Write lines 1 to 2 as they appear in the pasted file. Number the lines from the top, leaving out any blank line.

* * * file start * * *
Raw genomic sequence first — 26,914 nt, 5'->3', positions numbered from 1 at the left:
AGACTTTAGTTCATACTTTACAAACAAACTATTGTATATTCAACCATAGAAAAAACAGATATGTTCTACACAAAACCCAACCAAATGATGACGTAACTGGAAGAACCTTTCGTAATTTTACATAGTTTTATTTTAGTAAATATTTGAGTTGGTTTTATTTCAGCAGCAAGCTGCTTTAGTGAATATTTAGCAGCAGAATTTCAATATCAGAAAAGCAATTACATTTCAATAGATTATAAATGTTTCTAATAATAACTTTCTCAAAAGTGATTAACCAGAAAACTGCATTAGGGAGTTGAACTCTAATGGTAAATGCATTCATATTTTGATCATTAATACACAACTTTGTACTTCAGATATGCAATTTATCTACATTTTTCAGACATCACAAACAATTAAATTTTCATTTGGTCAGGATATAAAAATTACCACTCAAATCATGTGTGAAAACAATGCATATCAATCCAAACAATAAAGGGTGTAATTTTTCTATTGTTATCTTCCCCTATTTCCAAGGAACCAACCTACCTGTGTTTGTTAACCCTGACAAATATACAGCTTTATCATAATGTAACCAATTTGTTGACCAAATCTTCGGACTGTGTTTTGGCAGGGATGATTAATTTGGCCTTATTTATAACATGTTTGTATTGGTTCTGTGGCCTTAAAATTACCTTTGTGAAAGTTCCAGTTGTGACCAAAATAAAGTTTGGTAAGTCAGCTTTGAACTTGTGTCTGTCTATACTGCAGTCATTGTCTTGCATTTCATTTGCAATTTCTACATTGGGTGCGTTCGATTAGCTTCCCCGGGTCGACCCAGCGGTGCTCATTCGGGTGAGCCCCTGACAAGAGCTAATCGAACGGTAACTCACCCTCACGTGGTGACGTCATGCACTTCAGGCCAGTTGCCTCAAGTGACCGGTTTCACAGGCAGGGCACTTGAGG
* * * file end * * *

Raw genomic sequence first — 26,914 nt, 5'->3', positions numbered from 1 at the left:
AGACTTTAGTTCATACTTTACAAACAAACTATTGTATATTCAACCATAGAAAAAACAGATATGTTCTACACAAAACCCAACCAAATGATGACGTAACTGGAAGAACCTTTCGTAATTTTACATAGTTTTATTTTAGTAAATATTTGAGTTGGTTTTATTTCAGCAGCAAGCTGCTTTAGTGAATATTTAGCAGCAGAATTTCAATATCAGAAAAGCAATTACATTTCAATAGATTATAAATGTTTCTAATAATAACTTTCTCAAAAGTGATTAACCAGAAAACTGCATTAGGGAGTTGAACTCTAATGGTAAATGCATTCATATTTTGATCATTAATACACAACTTTGTACTTCAGATATGCAATTTATCTACATTTTTCAGACATCACAAACAATTAAATTTTCATTTGGTCAGGATATAAAAATTACCACTCAAATCATGTGTGAAAACAATGCATATCAATCCAAACAATAAAGGGTGTAATTTTTCTATTGTTATCTTCCCCTATTTCCAAGGAACCAACCTACCTGTGTTTGTTAACCCTGACAAATATACAGCTTTATCATAATGTAACCAATTTGTTGACCAAATCTTCGGACTGTGTTTTGGCAGGGATGATTAATTTGGCCTTATTTATAACATGTTTGTATTGGTTCTGTGGCCTTAAAATTACCTTTGTGAAAGTTCCAGTTGTGACCAAAATAAAGTTTGGTAAGTCAGCTTTGAACTTGTGTCTGTCTATACTGCAGTCATTGTCTTGCATTTCATTTGCAATTTCTACATTGGGTGCGTTCGATTAGCTTCCCCGGGTCGACCCAGCGGTGCTCATTCGGGTGAGCCCCTGACAAGAGCTAATCGAACGGTAACTCACCCTCACGTGGTGACGTCATGCACTTCAGGCCAGTTGCCTCAAGTGACCGGTTTCACAGGCAGGGCACTTGAGG